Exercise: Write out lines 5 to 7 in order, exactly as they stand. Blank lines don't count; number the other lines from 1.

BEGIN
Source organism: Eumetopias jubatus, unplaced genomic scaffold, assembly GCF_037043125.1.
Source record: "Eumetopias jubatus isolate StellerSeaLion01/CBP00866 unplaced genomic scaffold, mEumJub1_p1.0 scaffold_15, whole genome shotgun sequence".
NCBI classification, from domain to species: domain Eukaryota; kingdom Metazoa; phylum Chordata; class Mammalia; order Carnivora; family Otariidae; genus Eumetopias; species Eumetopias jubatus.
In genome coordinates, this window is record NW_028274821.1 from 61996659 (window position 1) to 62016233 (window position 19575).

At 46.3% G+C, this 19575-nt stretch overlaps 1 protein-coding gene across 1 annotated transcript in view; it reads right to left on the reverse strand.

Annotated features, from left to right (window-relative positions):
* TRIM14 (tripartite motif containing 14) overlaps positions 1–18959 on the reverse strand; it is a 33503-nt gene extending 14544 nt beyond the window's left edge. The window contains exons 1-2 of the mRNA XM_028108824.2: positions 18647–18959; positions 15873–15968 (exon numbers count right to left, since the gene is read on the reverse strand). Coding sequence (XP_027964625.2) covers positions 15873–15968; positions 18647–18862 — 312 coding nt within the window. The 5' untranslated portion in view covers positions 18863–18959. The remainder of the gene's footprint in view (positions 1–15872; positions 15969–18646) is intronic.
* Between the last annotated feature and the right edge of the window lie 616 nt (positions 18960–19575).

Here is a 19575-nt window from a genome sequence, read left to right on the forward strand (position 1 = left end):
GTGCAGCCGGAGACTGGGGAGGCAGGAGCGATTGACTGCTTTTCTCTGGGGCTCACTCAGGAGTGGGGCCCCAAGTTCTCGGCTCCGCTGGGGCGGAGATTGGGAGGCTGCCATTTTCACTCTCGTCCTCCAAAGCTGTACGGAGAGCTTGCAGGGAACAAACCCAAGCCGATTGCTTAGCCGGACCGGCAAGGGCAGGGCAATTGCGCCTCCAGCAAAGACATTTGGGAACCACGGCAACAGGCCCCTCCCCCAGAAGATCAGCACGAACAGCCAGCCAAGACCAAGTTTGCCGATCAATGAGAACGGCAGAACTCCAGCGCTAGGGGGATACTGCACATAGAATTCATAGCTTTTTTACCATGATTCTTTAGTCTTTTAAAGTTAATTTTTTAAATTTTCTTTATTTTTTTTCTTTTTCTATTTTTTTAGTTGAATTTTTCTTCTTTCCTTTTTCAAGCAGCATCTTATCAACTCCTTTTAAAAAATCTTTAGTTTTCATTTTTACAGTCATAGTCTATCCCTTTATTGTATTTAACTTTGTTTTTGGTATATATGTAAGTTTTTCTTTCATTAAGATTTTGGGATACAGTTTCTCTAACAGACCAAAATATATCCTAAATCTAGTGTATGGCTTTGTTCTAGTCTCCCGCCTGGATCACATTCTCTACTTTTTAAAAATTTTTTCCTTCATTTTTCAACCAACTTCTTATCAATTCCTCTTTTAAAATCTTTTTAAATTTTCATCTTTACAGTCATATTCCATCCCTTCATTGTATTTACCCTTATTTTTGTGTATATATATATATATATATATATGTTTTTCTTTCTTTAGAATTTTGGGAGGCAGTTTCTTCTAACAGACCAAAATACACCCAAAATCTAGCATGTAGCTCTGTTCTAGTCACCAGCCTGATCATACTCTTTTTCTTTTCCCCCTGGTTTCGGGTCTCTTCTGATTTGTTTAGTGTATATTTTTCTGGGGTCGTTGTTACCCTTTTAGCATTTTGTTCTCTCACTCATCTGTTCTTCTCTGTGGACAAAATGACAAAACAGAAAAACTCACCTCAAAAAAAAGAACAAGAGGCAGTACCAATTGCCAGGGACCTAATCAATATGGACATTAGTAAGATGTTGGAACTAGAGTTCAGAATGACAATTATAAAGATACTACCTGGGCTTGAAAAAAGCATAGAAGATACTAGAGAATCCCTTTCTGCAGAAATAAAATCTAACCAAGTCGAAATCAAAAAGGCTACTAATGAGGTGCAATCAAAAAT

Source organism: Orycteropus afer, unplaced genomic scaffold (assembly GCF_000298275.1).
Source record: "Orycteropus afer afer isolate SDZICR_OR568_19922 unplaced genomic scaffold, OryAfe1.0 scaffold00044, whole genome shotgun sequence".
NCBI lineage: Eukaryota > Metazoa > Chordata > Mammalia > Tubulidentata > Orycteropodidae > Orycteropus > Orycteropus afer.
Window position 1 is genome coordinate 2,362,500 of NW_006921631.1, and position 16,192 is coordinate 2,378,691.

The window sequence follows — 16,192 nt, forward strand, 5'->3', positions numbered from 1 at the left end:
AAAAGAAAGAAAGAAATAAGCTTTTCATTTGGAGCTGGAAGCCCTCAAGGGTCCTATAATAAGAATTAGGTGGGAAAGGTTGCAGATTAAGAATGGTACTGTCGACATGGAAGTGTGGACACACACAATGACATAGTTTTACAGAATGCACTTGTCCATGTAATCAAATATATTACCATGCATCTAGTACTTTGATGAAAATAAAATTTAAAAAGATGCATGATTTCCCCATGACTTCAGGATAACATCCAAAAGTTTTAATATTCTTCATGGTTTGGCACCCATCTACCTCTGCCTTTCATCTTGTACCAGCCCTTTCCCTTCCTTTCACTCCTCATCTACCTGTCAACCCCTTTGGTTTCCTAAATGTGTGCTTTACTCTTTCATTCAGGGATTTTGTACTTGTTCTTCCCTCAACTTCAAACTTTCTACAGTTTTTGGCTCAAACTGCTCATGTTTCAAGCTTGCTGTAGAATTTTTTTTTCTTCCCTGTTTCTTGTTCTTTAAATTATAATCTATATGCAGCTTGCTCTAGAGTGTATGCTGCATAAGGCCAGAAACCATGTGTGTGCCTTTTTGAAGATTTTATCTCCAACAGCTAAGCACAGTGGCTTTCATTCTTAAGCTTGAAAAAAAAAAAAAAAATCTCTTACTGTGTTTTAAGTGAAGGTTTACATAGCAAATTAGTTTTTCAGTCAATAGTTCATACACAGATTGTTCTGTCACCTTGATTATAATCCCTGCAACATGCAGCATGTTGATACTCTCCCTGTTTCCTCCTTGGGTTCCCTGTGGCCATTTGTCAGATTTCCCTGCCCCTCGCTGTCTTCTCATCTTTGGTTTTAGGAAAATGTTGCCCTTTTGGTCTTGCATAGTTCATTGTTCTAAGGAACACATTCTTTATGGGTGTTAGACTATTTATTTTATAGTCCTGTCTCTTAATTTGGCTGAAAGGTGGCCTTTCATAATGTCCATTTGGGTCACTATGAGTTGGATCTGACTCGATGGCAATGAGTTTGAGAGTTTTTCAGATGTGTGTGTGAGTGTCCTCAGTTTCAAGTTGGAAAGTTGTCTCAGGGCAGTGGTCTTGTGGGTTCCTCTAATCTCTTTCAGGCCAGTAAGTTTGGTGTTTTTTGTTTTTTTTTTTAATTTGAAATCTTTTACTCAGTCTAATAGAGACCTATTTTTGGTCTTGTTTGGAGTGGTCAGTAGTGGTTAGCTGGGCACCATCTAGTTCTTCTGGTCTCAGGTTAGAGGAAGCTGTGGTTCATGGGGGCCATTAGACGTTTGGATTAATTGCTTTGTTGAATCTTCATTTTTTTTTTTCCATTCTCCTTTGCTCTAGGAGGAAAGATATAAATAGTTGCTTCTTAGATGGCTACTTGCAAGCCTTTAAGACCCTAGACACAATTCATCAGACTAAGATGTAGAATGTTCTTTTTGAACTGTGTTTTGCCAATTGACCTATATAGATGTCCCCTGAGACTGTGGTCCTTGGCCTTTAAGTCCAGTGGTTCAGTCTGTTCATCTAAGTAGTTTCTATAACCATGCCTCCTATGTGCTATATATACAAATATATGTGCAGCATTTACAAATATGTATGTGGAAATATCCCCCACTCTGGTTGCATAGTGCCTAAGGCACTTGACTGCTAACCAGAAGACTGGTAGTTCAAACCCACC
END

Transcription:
At 46.3% G+C, this 19575-nt stretch overlaps 1 protein-coding gene across 1 annotated transcript in view; it reads right to left on the reverse strand.

Annotated features, from left to right (window-relative positions):
* TRIM14 (tripartite motif containing 14) overlaps positions 1–18959 on the reverse strand; it is a 33503-nt gene extending 14544 nt beyond the window's left edge. The window contains exons 1-2 of the mRNA XM_028108824.2: positions 18647–18959; positions 15873–15968 (exon numbers count right to left, since the gene is read on the reverse strand). Coding sequence (XP_027964625.2) covers positions 15873–15968; positions 18647–18862 — 312 coding nt within the window. The 5' untranslated portion in view covers positions 18863–18959. The remainder of the gene's footprint in view (positions 1–15872; positions 15969–18646) is intronic.